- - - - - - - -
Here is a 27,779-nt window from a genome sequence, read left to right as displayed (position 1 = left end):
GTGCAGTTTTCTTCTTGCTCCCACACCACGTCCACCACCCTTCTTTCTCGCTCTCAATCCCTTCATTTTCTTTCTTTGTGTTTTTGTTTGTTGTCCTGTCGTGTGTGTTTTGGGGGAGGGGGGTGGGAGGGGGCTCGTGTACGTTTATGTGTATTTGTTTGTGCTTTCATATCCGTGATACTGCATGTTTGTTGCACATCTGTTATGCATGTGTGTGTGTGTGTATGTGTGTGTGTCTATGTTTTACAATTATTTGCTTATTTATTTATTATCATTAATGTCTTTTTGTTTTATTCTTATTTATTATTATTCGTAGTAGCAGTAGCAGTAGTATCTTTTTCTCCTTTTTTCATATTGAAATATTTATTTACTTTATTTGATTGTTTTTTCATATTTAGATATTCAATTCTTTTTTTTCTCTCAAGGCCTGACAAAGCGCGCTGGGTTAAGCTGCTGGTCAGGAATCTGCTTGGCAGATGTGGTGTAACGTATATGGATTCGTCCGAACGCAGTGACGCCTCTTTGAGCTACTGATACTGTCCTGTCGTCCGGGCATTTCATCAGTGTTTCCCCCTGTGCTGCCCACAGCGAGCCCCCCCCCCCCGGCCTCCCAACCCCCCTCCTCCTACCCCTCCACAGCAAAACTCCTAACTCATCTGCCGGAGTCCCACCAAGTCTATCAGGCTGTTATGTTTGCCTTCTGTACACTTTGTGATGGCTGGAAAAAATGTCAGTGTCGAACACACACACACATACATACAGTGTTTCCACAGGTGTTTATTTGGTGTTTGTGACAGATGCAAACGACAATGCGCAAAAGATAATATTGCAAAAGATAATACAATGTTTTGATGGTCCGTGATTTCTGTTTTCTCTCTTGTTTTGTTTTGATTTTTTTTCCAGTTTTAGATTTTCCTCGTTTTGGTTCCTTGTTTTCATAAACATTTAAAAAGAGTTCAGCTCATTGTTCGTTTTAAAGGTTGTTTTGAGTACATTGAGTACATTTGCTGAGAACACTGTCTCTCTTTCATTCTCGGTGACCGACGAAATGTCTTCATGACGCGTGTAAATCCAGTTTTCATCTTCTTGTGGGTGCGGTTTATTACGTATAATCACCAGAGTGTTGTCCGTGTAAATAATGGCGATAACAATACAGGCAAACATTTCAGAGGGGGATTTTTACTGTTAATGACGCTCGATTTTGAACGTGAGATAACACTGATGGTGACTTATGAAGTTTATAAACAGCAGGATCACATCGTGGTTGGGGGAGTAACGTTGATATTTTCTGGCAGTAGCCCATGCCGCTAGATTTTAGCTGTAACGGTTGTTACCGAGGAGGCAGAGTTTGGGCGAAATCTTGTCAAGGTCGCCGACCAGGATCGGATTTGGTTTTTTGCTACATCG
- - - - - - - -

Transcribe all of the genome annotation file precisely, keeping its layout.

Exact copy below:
Here is a 27,779-nt window from a genome sequence, read left to right as displayed (position 1 = left end):
GTGCAGTTTTCTTCTTGCTCCCACACCACGTCCACCACCCTTCTTTCTCGCTCTCAATCCCTTCATTTTCTTTCTTTGTGTTTTTGTTTGTTGTCCTGTCGTGTGTGTTTTGGGGGAGGGGGGTGGGAGGGGGCTCGTGTACGTTTATGTGTATTTGTTTGTGCTTTCATATCCGTGATACTGCATGTTTGTTGCACATCTGTTATGCATGTGTGTGTGTGTGTATGTGTGTGTGTCTATGTTTTACAATTATTTGCTTATTTATTTATTATCATTAATGTCTTTTTGTTTTATTCTTATTTATTATTATTCGTAGTAGCAGTAGCAGTAGTATCTTTTTCTCCTTTTTTCATATTGAAATATTTATTTACTTTATTTGATTGTTTTTTCATATTTAGATATTCAATTCTTTTTTTTCTCTCAAGGCCTGACAAAGCGCGCTGGGTTAAGCTGCTGGTCAGGAATCTGCTTGGCAGATGTGGTGTAACGTATATGGATTCGTCCGAACGCAGTGACGCCTCTTTGAGCTACTGATACTGTCCTGTCGTCCGGGCATTTCATCAGTGTTTCCCCCTGTGCTGCCCACAGCGAGCCCCCCCCCCCCGGCCTCCCAACCCCCCTCCTCCTACCCCTCCACAGCAAAACTCCTAACTCATCTGCCGGAGTCCCACCAAGTCTATCAGGCTGTTATGTTTGCCTTCTGTACACTTTGTGATGGCTGGAAAAAATGTCAGTGTCGAACACACACACACATACATACAGTGTTTCCACAGGTGTTTATTTGGTGTTTGTGACAGATGCAAACGACAATGCGCAAAAGATAATATTGCAAAAGATAATACAATGTTTTGATGGTCCGTGATTTCTGTTTTCTCTCTTGTTTTGTTTTGATTTTTTTTCCAGTTTTAGATTTTCCTCGTTTTGGTTCCTTGTTTTCATAAACATTTAAAAAGAGTTCAGCTCATTGTTCGTTTTAAAGGTTGTTTTGAGTACATTGAGTACATTTGCTGAGAACACTGTCTCTCTTTCATTCTCGGTGACCGACGAAATGTCTTCATGACGCGTGTAAATCCAGTTTTCATCTTCTTGTGGGTGCGGTTTATTACGTATAATCACCAGAGTGTTGTCCGTGTAAATAATGGCGATAACAATACAGGCAAACATTTCAGAGGGGGATTTTTACTGTTAATGACGCTCGATTTTGAACGTGAGATAACACTGATGGTGACTTATGAAGTTTATAAACAGCAGGATCACATCGTGGTTGGGGGAGTAACGTTGATATTTTCTGGCAGTAGCCCATGCCGCTAGATTTTAGCTGTAACGGTTGTTACCGAGGAGGCAGAGTTTGGGCGAAATCTTGTCAAGGTCGCCGACCAGGATCGGATTTGGTTTTTTGCTACATCG